Edgar Cayce saw himself rising upward within a shaft of light, through various realms.  The lower realms are fully of darkness, chaos and despair.  The higher realms are pro­gres­sive­ly full of light, harmony and joy.

An ascension from darkness into light, an upward motion, corresponds well to what we commonly experience and say about various emotional or spiritual states.  The terms “elation” and “depression” themselves indicate upward and downward directions.  One can be “on a mountaintop” or “in a valley” — or “a pit” — emotionally.

The popular literature about psychism likewise includes many references to “lower” and “higher” “vibrations” — that is, vibrations of one’s soul at lower or higher frequencies.  Given dynamics of consonance, dissonance and interference; in the spiritual world, souls — or vibrations — automatically separate themselves so as to have contact almost solely with like-minded other souls — souls that are “in tune with” one another.  As George Ritchie said, “Birds of a feather flock together.”

Related:  George Ritchie’s near-death experience

In the end, one’s place on this continuum is one’s own choice.  How can this be?

Choosing vs. wanting

In prayer and in life — and prayer may be life, and life prayer —

you get what you choose
whether you want it or not.

People often choose things they don’t want,
and thus get things they don’t want.

Related:  What you “see” is what you get

One single set of principles governs all events and processes in the cosmos, in the material world and the spiritual world also, as if there were no separation.  We may refer to this as “God’s will” or “natural law.”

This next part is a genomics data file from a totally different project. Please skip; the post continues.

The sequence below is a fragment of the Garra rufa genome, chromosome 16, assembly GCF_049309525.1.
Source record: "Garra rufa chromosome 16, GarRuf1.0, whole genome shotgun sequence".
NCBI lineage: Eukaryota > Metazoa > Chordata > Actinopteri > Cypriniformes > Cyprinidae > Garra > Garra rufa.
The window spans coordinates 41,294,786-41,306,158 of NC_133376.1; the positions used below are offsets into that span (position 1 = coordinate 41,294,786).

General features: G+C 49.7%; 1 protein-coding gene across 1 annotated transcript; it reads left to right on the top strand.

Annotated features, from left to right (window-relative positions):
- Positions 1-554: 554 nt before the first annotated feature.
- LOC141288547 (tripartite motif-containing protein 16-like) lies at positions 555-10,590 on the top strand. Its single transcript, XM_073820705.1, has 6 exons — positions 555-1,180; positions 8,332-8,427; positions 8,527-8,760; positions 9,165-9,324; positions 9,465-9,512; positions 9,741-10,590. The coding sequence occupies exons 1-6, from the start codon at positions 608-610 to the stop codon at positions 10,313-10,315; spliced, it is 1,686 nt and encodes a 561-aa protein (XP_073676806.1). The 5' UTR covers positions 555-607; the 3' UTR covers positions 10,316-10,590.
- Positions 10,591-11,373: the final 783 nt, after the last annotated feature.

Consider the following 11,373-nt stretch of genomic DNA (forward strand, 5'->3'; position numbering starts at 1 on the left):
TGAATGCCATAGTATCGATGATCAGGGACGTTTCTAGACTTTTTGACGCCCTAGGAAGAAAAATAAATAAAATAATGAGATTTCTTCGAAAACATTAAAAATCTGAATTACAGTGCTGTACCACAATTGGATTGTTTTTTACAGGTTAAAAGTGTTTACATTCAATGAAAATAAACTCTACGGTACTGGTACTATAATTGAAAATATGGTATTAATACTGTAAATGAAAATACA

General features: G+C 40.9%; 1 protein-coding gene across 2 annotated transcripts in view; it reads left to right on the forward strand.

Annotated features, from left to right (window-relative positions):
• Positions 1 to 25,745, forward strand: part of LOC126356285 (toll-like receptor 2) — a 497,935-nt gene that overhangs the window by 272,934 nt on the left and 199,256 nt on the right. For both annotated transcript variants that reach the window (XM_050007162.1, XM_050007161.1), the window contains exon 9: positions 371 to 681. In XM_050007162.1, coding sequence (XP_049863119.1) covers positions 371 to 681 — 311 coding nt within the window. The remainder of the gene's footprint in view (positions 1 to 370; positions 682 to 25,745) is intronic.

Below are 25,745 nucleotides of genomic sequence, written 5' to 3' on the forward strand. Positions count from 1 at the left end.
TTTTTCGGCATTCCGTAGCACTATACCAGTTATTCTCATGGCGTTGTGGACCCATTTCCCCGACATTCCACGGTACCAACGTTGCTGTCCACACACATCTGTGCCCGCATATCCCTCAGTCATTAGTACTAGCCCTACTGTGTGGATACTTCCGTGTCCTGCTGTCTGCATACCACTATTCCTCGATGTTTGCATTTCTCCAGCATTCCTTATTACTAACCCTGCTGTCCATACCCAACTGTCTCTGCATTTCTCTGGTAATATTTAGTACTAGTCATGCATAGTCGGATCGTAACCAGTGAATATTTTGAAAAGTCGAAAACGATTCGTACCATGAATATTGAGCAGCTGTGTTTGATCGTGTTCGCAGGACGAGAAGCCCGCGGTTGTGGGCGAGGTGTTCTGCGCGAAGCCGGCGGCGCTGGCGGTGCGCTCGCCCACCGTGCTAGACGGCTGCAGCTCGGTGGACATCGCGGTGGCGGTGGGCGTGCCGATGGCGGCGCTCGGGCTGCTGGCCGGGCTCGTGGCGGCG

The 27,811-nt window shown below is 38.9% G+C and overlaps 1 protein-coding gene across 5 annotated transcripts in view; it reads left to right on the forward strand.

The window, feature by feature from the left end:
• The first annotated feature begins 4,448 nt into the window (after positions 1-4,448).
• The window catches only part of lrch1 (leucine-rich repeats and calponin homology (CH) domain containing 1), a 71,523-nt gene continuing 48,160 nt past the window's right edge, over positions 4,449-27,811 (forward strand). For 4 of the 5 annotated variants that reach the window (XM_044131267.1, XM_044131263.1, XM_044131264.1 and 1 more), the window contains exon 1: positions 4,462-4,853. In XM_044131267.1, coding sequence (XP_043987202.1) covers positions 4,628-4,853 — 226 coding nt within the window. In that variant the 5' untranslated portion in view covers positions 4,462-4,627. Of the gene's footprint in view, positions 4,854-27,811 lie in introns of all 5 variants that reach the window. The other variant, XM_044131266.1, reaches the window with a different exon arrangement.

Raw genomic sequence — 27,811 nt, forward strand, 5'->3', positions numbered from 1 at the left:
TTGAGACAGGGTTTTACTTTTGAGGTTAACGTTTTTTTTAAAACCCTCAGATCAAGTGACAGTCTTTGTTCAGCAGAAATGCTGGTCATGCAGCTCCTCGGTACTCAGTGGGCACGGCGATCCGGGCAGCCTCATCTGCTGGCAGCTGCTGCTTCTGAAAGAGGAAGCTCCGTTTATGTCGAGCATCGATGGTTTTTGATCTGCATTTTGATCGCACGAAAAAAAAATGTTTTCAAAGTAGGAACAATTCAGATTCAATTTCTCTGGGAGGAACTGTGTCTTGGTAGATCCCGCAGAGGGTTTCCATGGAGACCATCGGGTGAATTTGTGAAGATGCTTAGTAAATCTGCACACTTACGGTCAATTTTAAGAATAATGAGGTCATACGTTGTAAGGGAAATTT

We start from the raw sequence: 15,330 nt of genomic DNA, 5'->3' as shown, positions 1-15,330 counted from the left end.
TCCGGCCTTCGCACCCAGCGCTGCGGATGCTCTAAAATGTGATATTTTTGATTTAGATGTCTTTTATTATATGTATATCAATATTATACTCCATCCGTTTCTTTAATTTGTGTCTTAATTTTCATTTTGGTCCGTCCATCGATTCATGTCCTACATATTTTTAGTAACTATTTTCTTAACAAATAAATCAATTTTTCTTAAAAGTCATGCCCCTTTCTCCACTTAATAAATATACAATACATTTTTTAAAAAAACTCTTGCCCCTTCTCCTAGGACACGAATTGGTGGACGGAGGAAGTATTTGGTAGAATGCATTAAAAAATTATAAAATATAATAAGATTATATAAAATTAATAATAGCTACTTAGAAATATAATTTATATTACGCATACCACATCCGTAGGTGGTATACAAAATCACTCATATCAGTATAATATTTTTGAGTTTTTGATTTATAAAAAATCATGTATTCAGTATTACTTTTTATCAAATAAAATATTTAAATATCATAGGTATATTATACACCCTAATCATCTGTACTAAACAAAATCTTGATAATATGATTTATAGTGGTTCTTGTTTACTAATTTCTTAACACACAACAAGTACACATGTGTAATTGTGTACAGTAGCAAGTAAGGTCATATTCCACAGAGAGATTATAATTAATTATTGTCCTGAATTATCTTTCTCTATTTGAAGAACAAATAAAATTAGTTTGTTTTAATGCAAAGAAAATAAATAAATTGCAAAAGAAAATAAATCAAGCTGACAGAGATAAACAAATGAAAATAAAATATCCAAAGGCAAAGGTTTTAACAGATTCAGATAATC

The laws of physics, for example, are special-case expressions of these principles as they apply to the world of matter.  Every law in the material world has its corresponding analogue in the spiritual world.

All living things are both present and active in both the spiritual world and the material world, at all times.

The spiritual analogue of gravity is attention.  Attention operates the same way in the spiritual world as gravity does in the material world.

Anything you pay attention to — that is, choose — will appear larger, closer, and more massive than other things.  In effect, you are being drawn toward it, and drawing it toward you.  Your attention makes it “matter” — to you.

It makes no difference whether you like or dislike the scenario you choose to attend to.  Either way, your emotions feed energy and power into the attraction.  The stronger the emotions, for good or ill, the more power one feeds into the attraction, for good or ill.